> From hastings at cp10.es.xerox.com Tue May 20 11:48:48 1997
>> Bob and I were talking about the two-octet binary integer count that
> we agreed to for IPP encoding. The following details need to be
> carefully specified in the IPP encoding document, in order to get proper
>> 1. The maximum value for attribute name keywords is 255 octets, since
> attribute name keywords are US ASCII. The minimum is 1.
> From the Model document, page 43.
Did we agree to one or two bytes for the length of attribute names? I
thought two, just in case we ever use Unicode rather than UTF-8 to
encode attribute names. We wouldn't want the attributes to then be
limited to 127 characters.
>> 2. The maximum value for attribute values is 4095 characters times the
> worst case explosion factor for UTF-8, which is 3 or 4. In any case,
> the high order sign bit shall be 0.
The maximum length of a 2 byte Unicode character is 3 bytes in UTF-8,
A 4 byte "Unicode" character can be as much as 6 bytes. There
are currently no such characters, as far as I know.
I don't understand why we should make that statement that the high
order sign bit needs to be 0. I would expect that it is a 16 bit
unsigned integer. In fact, I would expect that all of the lengths
are unsigned integers, be they 2 bytes or 4 bytes, but we need to
make that clear.
>> 3. The two-octet integer is not padded, so RISC machines that require
> integers to be aligned on 2, 4, or 8 byte boundaries, must pick up the
> two-octets whereever they are. We don't want some clients padding the
> data to meet their server's alignment requirements and then such servers
> not being able to accept unaligned data from other clients. We should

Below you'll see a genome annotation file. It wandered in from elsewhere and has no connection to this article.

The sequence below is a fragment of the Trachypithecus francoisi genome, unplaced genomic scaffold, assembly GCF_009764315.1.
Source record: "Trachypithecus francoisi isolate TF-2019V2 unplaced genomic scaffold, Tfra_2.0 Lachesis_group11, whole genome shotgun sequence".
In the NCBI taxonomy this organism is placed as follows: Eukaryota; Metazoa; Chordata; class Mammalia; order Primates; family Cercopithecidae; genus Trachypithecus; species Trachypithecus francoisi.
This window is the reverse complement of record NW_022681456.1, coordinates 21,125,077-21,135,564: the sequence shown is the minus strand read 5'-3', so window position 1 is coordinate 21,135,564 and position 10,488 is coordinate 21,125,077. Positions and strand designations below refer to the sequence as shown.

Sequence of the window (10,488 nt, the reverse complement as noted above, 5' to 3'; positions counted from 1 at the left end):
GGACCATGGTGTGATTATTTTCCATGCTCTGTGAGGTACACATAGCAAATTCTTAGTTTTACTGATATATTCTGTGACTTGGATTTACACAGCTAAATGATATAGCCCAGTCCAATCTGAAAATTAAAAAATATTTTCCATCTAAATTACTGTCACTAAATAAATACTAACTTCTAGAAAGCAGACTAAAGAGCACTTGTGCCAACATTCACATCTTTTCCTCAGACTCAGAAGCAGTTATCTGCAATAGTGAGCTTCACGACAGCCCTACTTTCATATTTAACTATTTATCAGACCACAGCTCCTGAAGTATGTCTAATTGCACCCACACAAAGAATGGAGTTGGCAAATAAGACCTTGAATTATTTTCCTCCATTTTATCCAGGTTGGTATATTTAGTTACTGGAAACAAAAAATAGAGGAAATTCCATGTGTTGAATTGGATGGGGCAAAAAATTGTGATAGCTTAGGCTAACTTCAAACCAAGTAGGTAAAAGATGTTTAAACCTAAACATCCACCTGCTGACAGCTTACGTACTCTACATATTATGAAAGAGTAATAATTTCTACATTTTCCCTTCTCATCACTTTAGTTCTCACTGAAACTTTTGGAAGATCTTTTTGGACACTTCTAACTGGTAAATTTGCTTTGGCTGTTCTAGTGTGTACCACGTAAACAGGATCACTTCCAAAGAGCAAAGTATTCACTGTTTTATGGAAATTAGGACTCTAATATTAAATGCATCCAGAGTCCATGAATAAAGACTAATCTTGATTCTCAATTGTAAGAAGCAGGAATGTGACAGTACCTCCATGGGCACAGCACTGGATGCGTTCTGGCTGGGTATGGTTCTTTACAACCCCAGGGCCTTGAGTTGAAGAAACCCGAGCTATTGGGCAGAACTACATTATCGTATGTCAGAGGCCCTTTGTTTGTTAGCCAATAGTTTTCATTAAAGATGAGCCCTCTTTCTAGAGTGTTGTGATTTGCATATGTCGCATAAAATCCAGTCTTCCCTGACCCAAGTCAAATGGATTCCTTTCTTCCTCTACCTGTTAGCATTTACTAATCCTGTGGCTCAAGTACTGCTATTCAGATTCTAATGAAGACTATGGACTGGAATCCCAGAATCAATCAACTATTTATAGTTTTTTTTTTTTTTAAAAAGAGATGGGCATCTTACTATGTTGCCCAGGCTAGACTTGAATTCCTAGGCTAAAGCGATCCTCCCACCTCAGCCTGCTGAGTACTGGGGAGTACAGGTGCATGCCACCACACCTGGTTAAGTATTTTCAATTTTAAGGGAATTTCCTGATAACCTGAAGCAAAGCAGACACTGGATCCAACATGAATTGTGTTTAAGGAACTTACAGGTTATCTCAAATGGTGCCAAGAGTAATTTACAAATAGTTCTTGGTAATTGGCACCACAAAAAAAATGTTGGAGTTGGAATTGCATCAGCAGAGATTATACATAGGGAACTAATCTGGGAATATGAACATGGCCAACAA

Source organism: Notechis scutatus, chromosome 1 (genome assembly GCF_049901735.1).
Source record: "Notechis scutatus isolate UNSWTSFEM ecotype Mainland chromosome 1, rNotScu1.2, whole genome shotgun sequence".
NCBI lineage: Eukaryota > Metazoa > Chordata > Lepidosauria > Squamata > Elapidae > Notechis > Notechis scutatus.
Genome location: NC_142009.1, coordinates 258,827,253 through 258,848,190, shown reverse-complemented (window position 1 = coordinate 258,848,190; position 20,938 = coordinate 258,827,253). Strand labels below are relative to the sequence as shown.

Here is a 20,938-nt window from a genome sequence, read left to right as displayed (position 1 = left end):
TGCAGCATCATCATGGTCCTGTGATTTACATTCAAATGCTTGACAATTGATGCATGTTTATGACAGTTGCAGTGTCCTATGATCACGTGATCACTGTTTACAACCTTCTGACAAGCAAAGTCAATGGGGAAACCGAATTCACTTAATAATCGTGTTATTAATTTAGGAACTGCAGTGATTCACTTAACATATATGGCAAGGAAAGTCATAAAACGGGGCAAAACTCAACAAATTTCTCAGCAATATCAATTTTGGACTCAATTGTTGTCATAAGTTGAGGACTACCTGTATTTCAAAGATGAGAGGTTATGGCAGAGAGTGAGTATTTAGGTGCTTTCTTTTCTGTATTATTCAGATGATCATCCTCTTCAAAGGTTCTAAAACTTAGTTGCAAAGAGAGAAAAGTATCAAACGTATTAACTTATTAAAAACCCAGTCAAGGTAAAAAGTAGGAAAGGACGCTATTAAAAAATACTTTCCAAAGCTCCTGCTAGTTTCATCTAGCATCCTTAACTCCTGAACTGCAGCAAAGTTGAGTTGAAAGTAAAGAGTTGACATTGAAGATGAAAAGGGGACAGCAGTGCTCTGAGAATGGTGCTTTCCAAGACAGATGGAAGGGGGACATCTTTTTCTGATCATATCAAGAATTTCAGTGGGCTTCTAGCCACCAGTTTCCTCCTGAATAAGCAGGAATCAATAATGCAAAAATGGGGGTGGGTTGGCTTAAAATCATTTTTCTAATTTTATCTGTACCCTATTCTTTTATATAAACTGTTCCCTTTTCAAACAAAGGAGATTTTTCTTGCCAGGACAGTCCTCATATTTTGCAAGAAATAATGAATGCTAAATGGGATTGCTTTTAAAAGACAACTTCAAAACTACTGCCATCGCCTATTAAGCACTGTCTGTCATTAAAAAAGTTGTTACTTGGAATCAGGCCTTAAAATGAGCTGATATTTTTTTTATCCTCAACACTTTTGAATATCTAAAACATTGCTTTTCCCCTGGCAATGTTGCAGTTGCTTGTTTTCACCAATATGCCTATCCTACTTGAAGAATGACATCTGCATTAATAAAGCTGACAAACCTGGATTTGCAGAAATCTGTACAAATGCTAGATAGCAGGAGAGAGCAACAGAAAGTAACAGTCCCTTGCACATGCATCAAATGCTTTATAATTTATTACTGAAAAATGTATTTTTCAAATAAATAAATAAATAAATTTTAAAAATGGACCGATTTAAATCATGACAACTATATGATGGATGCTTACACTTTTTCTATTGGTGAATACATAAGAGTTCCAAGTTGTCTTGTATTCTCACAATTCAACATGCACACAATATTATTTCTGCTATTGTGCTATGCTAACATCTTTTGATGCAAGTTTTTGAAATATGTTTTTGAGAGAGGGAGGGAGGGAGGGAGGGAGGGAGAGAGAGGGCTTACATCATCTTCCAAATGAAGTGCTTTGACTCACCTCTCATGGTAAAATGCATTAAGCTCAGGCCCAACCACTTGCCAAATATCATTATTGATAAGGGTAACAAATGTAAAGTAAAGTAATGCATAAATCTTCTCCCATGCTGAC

> probably outlaw the ASCII NUL (decimal 0) in attribute names and values
> as well, just to make sure. The current Model document lists the
> abstract characters that are allowed in keywords, but the encoding document
> could specify that ASCII NUL could be introduced. I think we need to
> specifically outlaw ASCII NUL in the encoding document.
Padding is a host issue and not a protocol issue. Since our protocol is
based on precise locations of bytes in the stream, the protocol
definition implies that there can be no padding. Because each name and
value is specified by a length, it shouldn't matter if an ASCII NUL is
present. In fact, I would NOT want to have two rules for termination
of a name, such as length or NULL, whichever comes first. This gets us
back into the HTTP question of Content-length versus boundary-string
and which one wins. If a name or value contains a NUL, then it must be
part of the name or value. This rule is especially important if we
later allow other encodings such as Unicode which has numerous NUL
bytes, e.g. in every ASCII character.
>> 4. The first of the two octets is the most significant, as in all
> protocols. So-called Big Endian.